What Teachers Need to Know about Homework

Having my own child in middle school the past few years has provided my teacher self some fresh, brutally honest insight into the perspective of a middle school student. I have learned a lot from listening to Lily’s opinions and ideas.

Recently we’ve talked a lot about homework. Our conversations – and seeing firsthand what it’s like for her to get home late from sports and then try to do homework before bedtime – inspired me to ask her if she’d be willing to share her ideas and experiences with teachers. She was eager and excited. I’m happy to introduce my daughter and her thoughts on homework. – Kasey Short

By Lily Strickland

Lily Strickland

Dear Middle School Teachers,

As an 8th grade student, I think it would be helpful for you to hear a kid’s perspective and advice about homework.

I know my teachers care about their students, but I am not sure they always understand the impact of assigning homework on students and what it is really like for kids my age when they get home from school.

Being a middle school kid is stressful, and when we have hours of homework it adds lots of stress. Teachers say they are giving homework to help us learn, but when we feel this kind of stress it lowers our performance on the homework and school in general.

This stress also impacts our mood and can make it difficult to sleep because we are worried. Homework is also often the main reason that students are not getting enough sleep and then have a more difficult time focusing the next day in class and finding the energy to do well at sports practice.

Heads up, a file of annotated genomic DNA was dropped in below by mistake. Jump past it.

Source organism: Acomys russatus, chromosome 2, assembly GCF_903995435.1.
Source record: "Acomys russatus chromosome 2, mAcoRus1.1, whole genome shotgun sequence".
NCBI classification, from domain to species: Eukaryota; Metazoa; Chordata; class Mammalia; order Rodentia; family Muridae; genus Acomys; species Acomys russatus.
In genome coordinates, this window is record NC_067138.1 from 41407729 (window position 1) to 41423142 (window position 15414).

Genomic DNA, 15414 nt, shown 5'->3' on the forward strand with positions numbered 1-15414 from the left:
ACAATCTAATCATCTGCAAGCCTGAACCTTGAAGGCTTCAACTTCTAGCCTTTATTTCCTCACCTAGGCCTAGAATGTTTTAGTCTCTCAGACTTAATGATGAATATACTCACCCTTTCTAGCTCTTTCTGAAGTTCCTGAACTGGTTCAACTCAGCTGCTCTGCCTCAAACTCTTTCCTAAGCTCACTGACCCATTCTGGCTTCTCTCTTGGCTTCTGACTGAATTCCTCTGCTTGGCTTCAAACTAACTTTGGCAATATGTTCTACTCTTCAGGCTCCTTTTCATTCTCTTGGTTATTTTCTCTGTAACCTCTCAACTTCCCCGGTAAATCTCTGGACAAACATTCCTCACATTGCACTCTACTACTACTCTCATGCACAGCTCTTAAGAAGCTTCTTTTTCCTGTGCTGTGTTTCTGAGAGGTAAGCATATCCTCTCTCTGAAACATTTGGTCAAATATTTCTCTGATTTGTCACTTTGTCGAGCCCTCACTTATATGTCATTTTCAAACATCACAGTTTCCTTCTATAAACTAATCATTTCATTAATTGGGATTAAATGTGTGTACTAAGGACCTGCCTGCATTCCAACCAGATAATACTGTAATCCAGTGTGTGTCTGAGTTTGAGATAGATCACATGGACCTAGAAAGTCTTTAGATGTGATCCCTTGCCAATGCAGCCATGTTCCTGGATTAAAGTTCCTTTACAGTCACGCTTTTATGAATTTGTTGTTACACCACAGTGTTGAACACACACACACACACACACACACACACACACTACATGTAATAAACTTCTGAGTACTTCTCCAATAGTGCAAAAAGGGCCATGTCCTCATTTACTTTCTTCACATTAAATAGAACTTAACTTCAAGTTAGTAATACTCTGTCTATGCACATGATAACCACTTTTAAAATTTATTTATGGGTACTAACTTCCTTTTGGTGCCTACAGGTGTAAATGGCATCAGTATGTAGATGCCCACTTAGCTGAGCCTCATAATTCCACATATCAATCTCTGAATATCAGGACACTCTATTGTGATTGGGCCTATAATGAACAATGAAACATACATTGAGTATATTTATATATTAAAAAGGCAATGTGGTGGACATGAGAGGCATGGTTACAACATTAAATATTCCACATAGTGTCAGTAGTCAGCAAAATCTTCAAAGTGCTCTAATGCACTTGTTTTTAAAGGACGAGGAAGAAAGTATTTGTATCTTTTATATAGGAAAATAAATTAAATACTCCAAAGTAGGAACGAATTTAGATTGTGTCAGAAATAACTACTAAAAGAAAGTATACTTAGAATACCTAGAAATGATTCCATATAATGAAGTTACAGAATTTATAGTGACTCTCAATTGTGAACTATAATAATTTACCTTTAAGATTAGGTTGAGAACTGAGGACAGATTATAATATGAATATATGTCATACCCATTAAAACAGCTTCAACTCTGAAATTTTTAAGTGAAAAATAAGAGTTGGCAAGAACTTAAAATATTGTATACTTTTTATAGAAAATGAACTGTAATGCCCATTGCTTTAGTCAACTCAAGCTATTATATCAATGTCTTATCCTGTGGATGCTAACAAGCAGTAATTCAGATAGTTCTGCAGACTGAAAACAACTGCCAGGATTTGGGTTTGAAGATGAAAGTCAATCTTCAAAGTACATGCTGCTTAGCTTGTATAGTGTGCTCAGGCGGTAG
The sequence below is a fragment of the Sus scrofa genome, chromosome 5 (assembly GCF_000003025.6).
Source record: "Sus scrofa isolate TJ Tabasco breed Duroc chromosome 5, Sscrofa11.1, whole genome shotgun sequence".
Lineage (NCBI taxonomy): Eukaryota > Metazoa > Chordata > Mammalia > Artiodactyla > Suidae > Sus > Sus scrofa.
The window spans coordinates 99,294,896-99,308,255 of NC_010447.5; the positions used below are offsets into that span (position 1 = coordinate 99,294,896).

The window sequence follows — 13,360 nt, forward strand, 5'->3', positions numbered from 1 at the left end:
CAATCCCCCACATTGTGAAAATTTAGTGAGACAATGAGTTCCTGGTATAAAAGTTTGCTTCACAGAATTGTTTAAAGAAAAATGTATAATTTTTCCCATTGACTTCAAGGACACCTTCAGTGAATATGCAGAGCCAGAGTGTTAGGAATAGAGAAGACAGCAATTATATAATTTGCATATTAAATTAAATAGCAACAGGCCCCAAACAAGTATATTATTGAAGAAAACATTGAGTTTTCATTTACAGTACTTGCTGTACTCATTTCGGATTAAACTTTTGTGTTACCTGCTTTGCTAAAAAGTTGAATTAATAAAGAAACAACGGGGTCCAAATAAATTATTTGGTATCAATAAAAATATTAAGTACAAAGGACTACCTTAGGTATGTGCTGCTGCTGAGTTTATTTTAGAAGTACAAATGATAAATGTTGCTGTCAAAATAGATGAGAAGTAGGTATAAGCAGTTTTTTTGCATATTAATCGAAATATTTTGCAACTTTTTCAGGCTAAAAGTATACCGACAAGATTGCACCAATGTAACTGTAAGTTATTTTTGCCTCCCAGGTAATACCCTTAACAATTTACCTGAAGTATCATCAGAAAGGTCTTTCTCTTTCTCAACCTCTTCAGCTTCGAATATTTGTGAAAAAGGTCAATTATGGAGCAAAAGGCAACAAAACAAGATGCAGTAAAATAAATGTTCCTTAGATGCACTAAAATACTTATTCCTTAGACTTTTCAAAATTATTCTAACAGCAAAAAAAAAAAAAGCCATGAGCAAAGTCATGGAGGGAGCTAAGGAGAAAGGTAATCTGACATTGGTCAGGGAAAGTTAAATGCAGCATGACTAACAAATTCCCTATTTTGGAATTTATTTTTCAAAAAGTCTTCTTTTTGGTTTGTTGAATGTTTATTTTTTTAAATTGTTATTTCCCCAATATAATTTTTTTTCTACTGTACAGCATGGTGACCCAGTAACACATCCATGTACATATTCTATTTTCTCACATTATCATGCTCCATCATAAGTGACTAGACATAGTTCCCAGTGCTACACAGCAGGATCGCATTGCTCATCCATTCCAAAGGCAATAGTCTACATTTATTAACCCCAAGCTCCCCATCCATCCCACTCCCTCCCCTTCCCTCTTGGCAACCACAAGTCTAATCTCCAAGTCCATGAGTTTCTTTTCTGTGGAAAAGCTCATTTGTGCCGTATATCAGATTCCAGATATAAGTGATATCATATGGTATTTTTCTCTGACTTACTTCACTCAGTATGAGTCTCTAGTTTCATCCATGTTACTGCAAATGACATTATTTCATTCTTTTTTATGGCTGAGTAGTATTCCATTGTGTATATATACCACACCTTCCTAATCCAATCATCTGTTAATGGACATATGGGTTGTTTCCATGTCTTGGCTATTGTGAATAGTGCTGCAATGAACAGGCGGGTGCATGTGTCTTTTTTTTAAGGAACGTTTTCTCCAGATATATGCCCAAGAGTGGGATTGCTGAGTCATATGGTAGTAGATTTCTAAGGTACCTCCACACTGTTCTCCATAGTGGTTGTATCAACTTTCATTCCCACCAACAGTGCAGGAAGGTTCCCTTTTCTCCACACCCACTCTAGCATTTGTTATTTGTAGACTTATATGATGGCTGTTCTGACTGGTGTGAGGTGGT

Since the start of middle school teachers have given the advice that we should put our cell phones away while doing schoolwork and warn us about technology distracting us from homework. What I am not sure they realize is that many of the reasons it is difficult for us to focus at home are out of our control. We go home to siblings, pets, and parents who are distracting and loud, want our attention, and often don’t understand how much work we need to do.

Teachers also talk about time management but don’t seem to understand how little time we have. Most nights after sports practice, I have around two and a half hours between when I get home and when I should go to bed. That is not a lot of time to shower, have dinner, get ready for the next day, and do between one and two hours of homework.

Teachers also need to know that when work is done at home it isn’t always done by the student. When we do work at school, students think about the questions and work through it themselves. At home they are often tired and stressed and sometimes resort to looking up the answer online or asking their friends for answers. That then puts other kids in a bad position of having to tell their friends they won’t help or risk getting in trouble.

Six ideas for teachers

I do understand that there are times when kids need to do schoolwork at home, and I think there are a few things some teachers do and other teachers could try that are good and would help kids.